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Identification of e-procurement drivers ... [paper 2010/2]
 
   
       
 

ITcon Vol. 15, pg. 23-43, http://www.itcon.org/2010/2

Identification of e-procurement drivers and barriers for UK construction organisations and ranking of these from the perspective of quantity surveyors

SUBMITTED: December 2008
REVISED: September 2009
PUBLISHED: January 2010
EDITOR: Vanier D

Robert Eadie,
School of the Built Environment, University of Ulster
r.eadie@ulster.ac.uk

Srinath Perera,
School of the Built Environment, University of Ulster
s.perera@ulster.ac.uk

George Heaney,
School of the Built Environment, University of Ulster
sg.heaney@ulster.ac.uk

SUMMARY:The possibilities afforded by E-business are evident, but the level of implementation and penetration was not as expected within the construction industry. The potential benefits for construction are suggested by the E-business accomplishments in other industries. Yet its poor uptake (less than 20% of documentation is currently tendered electronically) suggests the unpopularity of e-procurement in UK construction. Many drivers and barriers to general e-procurement have been identified in published literature. Previous studies in the US (Davila et al, 2003, Minahan and Degan, 2001) and Australia (Hawking et al, 2004) have ranked these drivers and barriers for the general procurement of goods and services. In previous research, Eadie et al (2007) ranked the drivers and barriers to e-procurement from a construction contractor’s perspective in the Northern Ireland public sector in a pilot study for this current research. In the current research, a focus group was established consisting of five domain experts, who represented the various aspects and levels of expertise of construction procurement, namely: web-based materials procurement, e-auctions, compact disc write once (CDR) e-tendering, the contractor’s perspective and electronic document production. This group produced a comprehensive list of construction-based e-procurement drivers and barriers. A detailed questionnaire for a web-based survey was produced from the findings of this focus group to ascertain the importance rankings of these drivers and barriers. A telephone survey of all Quantity Surveyors within the United Kingdom, listed on the Royal Institute of Chartered Surveyors (RICS) website, identified those who used e-procurement. This was followed by a web-based questionnaire survey of the identified organisations on e-procurement for construction-based activities. This paper presents the findings of the driver and barrier verification study and the driver and barrier importance ranking survey. Further research will link the drivers and barriers to e-procurement to the five maturity levels in Paulk’s maturity model through factor analysis. This research and development will result in the production of a tool to analyse the e-readiness of an organisation, and hopefully this tool will allow them to harness drivers and to mitigate barriers.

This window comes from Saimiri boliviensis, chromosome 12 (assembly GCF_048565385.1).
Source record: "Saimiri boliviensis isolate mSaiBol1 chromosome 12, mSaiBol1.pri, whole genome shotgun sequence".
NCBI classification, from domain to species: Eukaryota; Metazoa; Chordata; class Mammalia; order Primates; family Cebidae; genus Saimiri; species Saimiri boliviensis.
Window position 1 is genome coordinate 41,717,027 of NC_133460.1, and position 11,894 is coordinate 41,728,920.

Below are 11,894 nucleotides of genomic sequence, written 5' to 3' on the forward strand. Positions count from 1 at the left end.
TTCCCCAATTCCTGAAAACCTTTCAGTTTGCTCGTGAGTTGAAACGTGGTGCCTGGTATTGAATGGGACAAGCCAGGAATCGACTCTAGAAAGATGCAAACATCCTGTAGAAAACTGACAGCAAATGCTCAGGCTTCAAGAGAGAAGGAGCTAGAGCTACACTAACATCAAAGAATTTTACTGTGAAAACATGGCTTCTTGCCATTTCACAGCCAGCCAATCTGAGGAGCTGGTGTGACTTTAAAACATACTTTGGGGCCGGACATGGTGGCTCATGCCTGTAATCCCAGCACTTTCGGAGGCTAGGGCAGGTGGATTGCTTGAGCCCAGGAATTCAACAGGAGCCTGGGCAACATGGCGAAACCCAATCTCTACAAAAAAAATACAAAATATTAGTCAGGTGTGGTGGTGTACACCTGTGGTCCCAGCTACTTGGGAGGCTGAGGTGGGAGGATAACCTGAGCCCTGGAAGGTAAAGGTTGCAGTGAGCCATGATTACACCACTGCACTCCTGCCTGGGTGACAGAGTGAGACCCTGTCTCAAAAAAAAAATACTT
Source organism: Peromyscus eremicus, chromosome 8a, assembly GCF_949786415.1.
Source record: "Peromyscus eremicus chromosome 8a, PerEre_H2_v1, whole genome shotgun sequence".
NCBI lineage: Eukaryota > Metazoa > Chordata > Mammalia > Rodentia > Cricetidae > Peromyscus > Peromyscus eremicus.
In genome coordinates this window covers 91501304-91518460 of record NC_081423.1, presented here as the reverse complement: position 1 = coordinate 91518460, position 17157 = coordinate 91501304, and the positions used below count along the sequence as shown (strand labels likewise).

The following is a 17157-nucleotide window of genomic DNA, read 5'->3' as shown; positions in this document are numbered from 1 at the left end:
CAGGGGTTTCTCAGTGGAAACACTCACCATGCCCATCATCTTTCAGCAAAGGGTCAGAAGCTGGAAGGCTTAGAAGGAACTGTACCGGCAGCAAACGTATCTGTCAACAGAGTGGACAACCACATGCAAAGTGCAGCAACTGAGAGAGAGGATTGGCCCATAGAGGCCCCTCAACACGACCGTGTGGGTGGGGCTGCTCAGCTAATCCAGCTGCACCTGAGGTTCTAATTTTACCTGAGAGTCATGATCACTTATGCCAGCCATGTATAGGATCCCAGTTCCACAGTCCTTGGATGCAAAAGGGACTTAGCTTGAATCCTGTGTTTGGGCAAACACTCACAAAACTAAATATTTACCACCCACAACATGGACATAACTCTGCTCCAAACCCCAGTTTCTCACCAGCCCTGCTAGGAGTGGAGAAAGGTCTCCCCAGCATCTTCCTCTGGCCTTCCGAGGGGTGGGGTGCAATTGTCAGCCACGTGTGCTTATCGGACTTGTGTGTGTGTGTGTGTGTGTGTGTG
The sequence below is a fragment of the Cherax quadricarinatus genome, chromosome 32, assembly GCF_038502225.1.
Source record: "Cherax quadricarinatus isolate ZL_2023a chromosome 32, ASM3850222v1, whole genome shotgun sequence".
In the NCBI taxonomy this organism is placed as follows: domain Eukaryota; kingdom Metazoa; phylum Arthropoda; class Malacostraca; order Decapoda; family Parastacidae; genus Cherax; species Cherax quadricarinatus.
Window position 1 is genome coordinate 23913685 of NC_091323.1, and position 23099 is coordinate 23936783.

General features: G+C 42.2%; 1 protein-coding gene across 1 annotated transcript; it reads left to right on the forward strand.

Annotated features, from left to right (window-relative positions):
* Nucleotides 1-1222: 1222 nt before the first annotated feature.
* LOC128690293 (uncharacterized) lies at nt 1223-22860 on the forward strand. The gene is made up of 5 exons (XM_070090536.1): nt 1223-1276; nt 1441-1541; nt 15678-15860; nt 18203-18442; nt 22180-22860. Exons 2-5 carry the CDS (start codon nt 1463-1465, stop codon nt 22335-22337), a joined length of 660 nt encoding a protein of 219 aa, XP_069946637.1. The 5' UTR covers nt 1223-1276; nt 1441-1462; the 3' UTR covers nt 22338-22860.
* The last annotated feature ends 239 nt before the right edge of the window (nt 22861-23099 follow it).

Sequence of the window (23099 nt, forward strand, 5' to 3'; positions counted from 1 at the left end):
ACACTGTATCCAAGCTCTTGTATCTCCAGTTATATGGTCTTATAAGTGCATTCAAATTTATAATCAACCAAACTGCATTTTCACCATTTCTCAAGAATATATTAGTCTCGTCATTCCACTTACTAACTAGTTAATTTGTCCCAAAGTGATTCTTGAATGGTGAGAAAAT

KEYWORDS: e-procurement in construction, ranking of drivers and barriers to e-procurement

FULL TEXT: file.pdf (427,543 bytes)

CITATION:

Eadie R, Perera S, Heaney G (2010) Identification of e-procurement drivers and barriers for UK construction organisations and ranking of these from the perspective of quantity surveyors, ITcon Vol. 15, pg. 23-43, http://www.itcon.org/2010/2

 

 
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